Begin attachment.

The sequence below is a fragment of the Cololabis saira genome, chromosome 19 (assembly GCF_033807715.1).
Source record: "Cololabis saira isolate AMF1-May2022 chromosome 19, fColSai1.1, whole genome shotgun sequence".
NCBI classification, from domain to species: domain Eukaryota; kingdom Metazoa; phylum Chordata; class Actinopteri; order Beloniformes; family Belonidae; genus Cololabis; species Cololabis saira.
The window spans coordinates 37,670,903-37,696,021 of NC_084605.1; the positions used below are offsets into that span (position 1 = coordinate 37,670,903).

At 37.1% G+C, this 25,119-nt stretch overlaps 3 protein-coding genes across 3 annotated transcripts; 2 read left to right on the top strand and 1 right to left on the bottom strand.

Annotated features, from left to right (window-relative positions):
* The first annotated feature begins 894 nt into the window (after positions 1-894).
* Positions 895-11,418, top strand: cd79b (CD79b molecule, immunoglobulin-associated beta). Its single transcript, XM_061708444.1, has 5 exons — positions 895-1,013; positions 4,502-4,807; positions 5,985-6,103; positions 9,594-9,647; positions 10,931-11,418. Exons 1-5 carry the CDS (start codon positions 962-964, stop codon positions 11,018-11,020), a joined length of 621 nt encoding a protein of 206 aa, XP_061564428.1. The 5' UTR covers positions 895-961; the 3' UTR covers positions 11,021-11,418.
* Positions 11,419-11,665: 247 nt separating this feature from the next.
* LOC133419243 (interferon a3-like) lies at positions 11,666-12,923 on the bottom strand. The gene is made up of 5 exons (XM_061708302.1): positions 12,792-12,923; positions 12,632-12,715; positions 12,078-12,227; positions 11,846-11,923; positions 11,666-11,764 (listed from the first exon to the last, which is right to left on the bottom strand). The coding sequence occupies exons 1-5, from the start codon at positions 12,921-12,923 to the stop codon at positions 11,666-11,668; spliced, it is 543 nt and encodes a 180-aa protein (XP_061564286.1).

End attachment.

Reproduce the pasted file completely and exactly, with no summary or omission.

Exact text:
The sequence below is a fragment of the Cololabis saira genome, chromosome 19 (assembly GCF_033807715.1).
Source record: "Cololabis saira isolate AMF1-May2022 chromosome 19, fColSai1.1, whole genome shotgun sequence".
NCBI classification, from domain to species: domain Eukaryota; kingdom Metazoa; phylum Chordata; class Actinopteri; order Beloniformes; family Belonidae; genus Cololabis; species Cololabis saira.
The window spans coordinates 37,670,903-37,696,021 of NC_084605.1; the positions used below are offsets into that span (position 1 = coordinate 37,670,903).

At 37.1% G+C, this 25,119-nt stretch overlaps 3 protein-coding genes across 3 annotated transcripts; 2 read left to right on the top strand and 1 right to left on the bottom strand.

Annotated features, from left to right (window-relative positions):
* The first annotated feature begins 894 nt into the window (after positions 1-894).
* Positions 895-11,418, top strand: cd79b (CD79b molecule, immunoglobulin-associated beta). Its single transcript, XM_061708444.1, has 5 exons — positions 895-1,013; positions 4,502-4,807; positions 5,985-6,103; positions 9,594-9,647; positions 10,931-11,418. Exons 1-5 carry the CDS (start codon positions 962-964, stop codon positions 11,018-11,020), a joined length of 621 nt encoding a protein of 206 aa, XP_061564428.1. The 5' UTR covers positions 895-961; the 3' UTR covers positions 11,021-11,418.
* Positions 11,419-11,665: 247 nt separating this feature from the next.
* LOC133419243 (interferon a3-like) lies at positions 11,666-12,923 on the bottom strand. The gene is made up of 5 exons (XM_061708302.1): positions 12,792-12,923; positions 12,632-12,715; positions 12,078-12,227; positions 11,846-11,923; positions 11,666-11,764 (listed from the first exon to the last, which is right to left on the bottom strand). The coding sequence occupies exons 1-5, from the start codon at positions 12,921-12,923 to the stop codon at positions 11,666-11,668; spliced, it is 543 nt and encodes a 180-aa protein (XP_061564286.1).